Happy Father’s Day to all dads. It’s the one day a year we get to celebrate fathers.
Celebrating dad, or mom for that matter, should not be relegated to just one day a year. Celebrating parents should be a 365.24 days a year.
For those of you like myself without a dad, today is a bittersweet day. I get to recall my time with my dad and remember the good times. But yet, wishing he were here for one more day or having one more conversation or to enjoy a ball game or a meal or a holiday is something I think about all the time.
We take for granted when our parents are alive and well. We live day-to-day, letting life get in the way and thinking Mom and Dad will be with us forever.
The cruel reality is – we come and we go – including our parents.
My dad was a great guy who did all he could to provide for his family. He worked a full-time job at Tobyhanna Army Depot by day and, seasonally, he worked at Pocono Downs for 18 years.
He worked so much, there were times I barely saw him.
Growing up during my Little League days was particularly tough on me because all my friends had their parents in the stands supporting them and my mom and dad were working. I hated the end of the games in particular when parents would wait for their child to take them home or to buy that last snack at the concession stand before it closed.
With bat and glove in hand, I would take a slow walk home – win or lose, the walk was always the same.
I’ve written about my dad many times, including the very first article I penned in 1991 about his battle with Alzheimer’s disease. Out of that tragedy came a career I wasn’t planning on but I got the writing bug. I wrote a few more articles for the Sunday Dispatch and, within a short period of time, was offered the opportunity to write this column.
I never had the chance to thank my dad for my writing career and he never did get to realize what opportunity I had because of him.
Thank you, Dad, for giving me the courage to tell your story and the devastation Alzheimer’s has on families.
By digging deep in my heart and soul when my father took ill brought something out in me I never knew I had.
Whenever someone tells me I remind him or her of my dad, I get a huge grin on my face. I’ve always been told my personality is similar to my father’sand I’m very happy about that.
My dad took ill with Alzheimer’s when I was in my early to mid-20s and I can’t help but think of all the things he’s missed over my lifetime.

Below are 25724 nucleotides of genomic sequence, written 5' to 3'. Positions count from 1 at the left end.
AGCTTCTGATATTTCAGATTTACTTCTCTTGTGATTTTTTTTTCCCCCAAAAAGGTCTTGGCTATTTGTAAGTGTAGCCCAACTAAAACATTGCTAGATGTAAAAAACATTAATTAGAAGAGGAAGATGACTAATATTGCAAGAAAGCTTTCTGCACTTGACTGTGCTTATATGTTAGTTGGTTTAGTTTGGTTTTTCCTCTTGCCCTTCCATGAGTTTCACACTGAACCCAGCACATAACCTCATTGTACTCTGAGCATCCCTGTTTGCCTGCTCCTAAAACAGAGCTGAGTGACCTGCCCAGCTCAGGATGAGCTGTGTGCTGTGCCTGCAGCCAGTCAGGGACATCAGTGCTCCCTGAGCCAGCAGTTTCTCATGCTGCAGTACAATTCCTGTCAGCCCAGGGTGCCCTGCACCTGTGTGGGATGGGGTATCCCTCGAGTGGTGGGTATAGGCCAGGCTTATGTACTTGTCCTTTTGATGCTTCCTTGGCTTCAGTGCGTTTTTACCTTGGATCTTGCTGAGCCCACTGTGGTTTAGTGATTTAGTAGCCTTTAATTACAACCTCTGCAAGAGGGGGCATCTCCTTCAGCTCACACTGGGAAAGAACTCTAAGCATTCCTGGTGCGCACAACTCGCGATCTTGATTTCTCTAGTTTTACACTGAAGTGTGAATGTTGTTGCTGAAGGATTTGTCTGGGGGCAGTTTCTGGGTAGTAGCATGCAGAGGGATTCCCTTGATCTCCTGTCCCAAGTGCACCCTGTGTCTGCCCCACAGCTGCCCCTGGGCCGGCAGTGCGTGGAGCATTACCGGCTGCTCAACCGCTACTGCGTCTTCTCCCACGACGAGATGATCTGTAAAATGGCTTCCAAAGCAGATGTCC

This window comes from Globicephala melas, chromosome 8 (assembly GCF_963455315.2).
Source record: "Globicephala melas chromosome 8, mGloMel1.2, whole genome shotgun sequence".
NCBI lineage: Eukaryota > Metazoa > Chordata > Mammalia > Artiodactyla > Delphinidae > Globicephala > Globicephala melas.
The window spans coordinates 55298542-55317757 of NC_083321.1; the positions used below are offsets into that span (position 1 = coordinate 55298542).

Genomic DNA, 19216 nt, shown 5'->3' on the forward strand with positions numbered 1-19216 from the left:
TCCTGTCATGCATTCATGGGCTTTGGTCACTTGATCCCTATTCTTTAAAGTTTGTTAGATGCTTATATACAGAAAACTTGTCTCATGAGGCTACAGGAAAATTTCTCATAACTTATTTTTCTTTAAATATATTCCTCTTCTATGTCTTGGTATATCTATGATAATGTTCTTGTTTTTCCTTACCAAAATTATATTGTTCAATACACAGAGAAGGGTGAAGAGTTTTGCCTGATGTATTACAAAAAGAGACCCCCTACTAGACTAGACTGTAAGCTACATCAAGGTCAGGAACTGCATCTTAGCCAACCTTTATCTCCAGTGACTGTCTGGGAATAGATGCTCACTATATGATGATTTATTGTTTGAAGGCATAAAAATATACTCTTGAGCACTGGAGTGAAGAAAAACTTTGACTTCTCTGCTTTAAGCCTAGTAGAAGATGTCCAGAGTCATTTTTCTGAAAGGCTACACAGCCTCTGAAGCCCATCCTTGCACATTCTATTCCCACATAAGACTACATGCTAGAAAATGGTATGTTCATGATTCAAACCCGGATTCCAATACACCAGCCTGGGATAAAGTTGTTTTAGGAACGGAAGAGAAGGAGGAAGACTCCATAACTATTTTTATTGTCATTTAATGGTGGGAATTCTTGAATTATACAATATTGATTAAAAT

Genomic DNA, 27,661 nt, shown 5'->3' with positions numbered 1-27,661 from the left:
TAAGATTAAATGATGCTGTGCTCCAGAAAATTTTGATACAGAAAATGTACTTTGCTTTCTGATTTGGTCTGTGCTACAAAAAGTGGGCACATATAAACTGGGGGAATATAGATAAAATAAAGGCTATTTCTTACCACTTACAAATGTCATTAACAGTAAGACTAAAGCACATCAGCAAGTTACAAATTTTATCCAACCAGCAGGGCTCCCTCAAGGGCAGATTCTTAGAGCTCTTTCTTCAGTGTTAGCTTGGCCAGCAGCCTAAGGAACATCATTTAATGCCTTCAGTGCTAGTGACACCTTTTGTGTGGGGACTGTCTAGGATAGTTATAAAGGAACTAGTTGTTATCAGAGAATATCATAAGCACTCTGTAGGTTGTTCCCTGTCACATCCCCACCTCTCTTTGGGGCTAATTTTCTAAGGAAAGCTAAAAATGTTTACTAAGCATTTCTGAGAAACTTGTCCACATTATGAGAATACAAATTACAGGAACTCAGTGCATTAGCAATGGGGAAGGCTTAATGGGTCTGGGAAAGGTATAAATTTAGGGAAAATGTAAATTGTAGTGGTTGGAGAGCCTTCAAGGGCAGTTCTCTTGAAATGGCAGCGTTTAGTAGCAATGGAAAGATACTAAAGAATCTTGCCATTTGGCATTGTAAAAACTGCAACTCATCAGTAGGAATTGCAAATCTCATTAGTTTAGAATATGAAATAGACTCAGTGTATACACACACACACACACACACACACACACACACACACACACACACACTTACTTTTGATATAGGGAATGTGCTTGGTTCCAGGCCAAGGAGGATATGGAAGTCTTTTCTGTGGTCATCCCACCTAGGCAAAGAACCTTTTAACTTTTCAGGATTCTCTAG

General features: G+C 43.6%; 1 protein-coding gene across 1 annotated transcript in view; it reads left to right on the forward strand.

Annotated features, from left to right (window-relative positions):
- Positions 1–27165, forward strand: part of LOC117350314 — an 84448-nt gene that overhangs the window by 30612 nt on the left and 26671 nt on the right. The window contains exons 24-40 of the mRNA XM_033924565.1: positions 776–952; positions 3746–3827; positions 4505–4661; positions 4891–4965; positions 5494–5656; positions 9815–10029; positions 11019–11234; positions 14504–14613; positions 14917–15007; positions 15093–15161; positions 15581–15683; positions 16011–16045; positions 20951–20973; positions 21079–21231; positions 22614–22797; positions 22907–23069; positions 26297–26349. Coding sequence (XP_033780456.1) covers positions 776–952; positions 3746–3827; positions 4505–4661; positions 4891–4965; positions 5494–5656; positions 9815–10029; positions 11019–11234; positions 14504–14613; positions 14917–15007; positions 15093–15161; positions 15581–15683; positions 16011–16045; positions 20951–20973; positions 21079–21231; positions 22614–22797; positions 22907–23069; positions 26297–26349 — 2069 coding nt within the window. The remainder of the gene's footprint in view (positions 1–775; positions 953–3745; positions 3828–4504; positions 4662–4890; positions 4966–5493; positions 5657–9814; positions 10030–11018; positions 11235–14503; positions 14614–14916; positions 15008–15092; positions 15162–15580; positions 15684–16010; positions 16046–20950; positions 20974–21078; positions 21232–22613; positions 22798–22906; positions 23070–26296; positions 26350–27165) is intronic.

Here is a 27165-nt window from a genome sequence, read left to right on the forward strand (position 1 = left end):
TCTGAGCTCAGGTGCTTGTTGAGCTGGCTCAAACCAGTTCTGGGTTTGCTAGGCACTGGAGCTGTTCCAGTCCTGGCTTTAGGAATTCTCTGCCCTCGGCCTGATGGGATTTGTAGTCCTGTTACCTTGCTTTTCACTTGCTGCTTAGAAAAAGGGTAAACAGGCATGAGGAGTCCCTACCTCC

I can’t help but think of how my life would have been if he were still alive and well. I would have been able to bounce so many things off him to get insight and wisdom that he gained over his lifetime. There is no substitution for life’s experiences.
I always felt bad for my mother, having to see her husband fade away over the 14 years he battled Alzheimer’s disease. It would have been great to see my parents grow old together and enjoy life and their children, grandchildren and now a great-grandchild.
If you still have a dad, have a great day with him. Seek out his advice and wisdom. Give him a hug and tell him you love him and hang on to him for as long as you can.
Thank you Dad … thank you for the days we had and thank you for showing me what it means to be a compassionate person.
I miss you and I love you. It makes me happy that Mom is now lying by your side for eternity.
Happy Father’s Day!
It’s not often you get to witness damage from an EF2 tornado as I did this past week when the powerful storm hit the Hub Arena at Wilkes-Barre Twp.
I received a call at 6:25 a.m. Thursday from the Times Leader, asking if I’d be able to shoot the devastation.
Like a fireman, I was out of bed, cameras loaded up and out the door in seven minutes. Still rubbing my eyes on the drive, I couldn’t anticipate what I would see once I arrived.
I’ve lived through two major floods so seeing cars tossed around and buildings destroyed was something I had witnessed before. But when you an EF2 tornado is involved, well, it’s almost like a war-like situation where you would see bombed out buildings and cars and trucks and building pieces everywhere.
It was a crazy day shooting and, just went it couldn’t get crazier, Gov. Wolf decided to do a damage tour in the afternoon.
The photo pool was very large with local, state and national news press waiting to see the line of destruction caused by the tornado.
I believe many buildings will have to be leveled and rebuilt and others will undergo major work to reopen.
It’s going to take many, many months of work to get things back to normal.
Quote of the week
“You better live your best and act your best and think your best today; for today is the sure preparation for tomorrow and all the other tomorrows that follow.” – Harriet Martineau, English essayist
Thought of the week
“The difference between one man and another is not mere ability – it is energy.” – Thomas Arnold, English educator
“All journeys have secret destinations of which the traveler is unaware.” – Martin Buber, German philosopher
Reach the Sunday Dispatch newsroom at 570-655-1418 or by email at firstname.lastname@example.org.